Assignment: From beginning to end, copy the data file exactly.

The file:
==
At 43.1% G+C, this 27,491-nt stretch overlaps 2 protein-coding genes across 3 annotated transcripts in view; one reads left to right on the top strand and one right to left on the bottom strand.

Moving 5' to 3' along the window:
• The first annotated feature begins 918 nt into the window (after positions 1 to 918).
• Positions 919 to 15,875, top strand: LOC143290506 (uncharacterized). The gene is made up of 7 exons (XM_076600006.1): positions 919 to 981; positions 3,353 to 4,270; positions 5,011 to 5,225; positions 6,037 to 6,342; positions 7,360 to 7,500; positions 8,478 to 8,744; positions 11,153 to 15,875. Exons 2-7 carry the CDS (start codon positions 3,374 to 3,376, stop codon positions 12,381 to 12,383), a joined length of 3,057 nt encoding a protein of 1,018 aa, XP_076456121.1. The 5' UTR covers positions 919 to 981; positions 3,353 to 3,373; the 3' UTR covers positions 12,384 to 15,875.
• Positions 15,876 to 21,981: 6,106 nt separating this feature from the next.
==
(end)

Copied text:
At 43.1% G+C, this 27,491-nt stretch overlaps 2 protein-coding genes across 3 annotated transcripts in view; one reads left to right on the top strand and one right to left on the bottom strand.

Moving 5' to 3' along the window:
• The first annotated feature begins 918 nt into the window (after positions 1 to 918).
• Positions 919 to 15,875, top strand: LOC143290506 (uncharacterized). The gene is made up of 7 exons (XM_076600006.1): positions 919 to 981; positions 3,353 to 4,270; positions 5,011 to 5,225; positions 6,037 to 6,342; positions 7,360 to 7,500; positions 8,478 to 8,744; positions 11,153 to 15,875. Exons 2-7 carry the CDS (start codon positions 3,374 to 3,376, stop codon positions 12,381 to 12,383), a joined length of 3,057 nt encoding a protein of 1,018 aa, XP_076456121.1. The 5' UTR covers positions 919 to 981; positions 3,353 to 3,373; the 3' UTR covers positions 12,384 to 15,875.
• Positions 15,876 to 21,981: 6,106 nt separating this feature from the next.